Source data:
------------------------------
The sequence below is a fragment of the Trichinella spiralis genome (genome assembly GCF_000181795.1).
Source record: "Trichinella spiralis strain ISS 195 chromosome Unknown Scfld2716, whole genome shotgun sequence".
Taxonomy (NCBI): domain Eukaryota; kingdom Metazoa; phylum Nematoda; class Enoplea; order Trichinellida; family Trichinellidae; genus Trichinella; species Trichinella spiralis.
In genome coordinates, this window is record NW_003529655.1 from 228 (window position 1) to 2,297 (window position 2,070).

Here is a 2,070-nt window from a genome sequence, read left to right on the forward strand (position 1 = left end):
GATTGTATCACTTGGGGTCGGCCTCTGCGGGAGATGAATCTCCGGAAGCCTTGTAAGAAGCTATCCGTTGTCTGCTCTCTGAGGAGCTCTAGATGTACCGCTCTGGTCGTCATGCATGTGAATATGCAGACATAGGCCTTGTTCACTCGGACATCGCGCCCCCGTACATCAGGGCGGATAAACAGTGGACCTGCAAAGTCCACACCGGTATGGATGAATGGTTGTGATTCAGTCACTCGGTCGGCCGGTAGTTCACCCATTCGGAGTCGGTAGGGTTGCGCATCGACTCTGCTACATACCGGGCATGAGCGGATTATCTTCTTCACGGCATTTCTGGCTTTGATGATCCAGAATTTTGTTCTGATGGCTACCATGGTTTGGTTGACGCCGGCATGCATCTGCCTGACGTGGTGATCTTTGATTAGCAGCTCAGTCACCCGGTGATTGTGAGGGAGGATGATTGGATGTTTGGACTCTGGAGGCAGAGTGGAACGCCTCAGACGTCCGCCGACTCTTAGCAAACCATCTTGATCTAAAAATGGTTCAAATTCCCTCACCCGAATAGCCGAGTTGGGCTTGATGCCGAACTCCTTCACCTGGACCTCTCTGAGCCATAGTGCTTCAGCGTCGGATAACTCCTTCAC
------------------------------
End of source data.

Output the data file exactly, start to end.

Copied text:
The sequence below is a fragment of the Trichinella spiralis genome (genome assembly GCF_000181795.1).
Source record: "Trichinella spiralis strain ISS 195 chromosome Unknown Scfld2716, whole genome shotgun sequence".
Taxonomy (NCBI): domain Eukaryota; kingdom Metazoa; phylum Nematoda; class Enoplea; order Trichinellida; family Trichinellidae; genus Trichinella; species Trichinella spiralis.
In genome coordinates, this window is record NW_003529655.1 from 228 (window position 1) to 2,297 (window position 2,070).

Here is a 2,070-nt window from a genome sequence, read left to right on the forward strand (position 1 = left end):
GATTGTATCACTTGGGGTCGGCCTCTGCGGGAGATGAATCTCCGGAAGCCTTGTAAGAAGCTATCCGTTGTCTGCTCTCTGAGGAGCTCTAGATGTACCGCTCTGGTCGTCATGCATGTGAATATGCAGACATAGGCCTTGTTCACTCGGACATCGCGCCCCCGTACATCAGGGCGGATAAACAGTGGACCTGCAAAGTCCACACCGGTATGGATGAATGGTTGTGATTCAGTCACTCGGTCGGCCGGTAGTTCACCCATTCGGAGTCGGTAGGGTTGCGCATCGACTCTGCTACATACCGGGCATGAGCGGATTATCTTCTTCACGGCATTTCTGGCTTTGATGATCCAGAATTTTGTTCTGATGGCTACCATGGTTTGGTTGACGCCGGCATGCATCTGCCTGACGTGGTGATCTTTGATTAGCAGCTCAGTCACCCGGTGATTGTGAGGGAGGATGATTGGATGTTTGGACTCTGGAGGCAGAGTGGAACGCCTCAGACGTCCGCCGACTCTTAGCAAACCATCTTGATCTAAAAATGGTTCAAATTCCCTCACCCGAATAGCCGAGTTGGGCTTGATGCCGAACTCCTTCACCTGGACCTCTCTGAGCCATAGTGCTTCAGCGTCGGATAACTCCTTCAC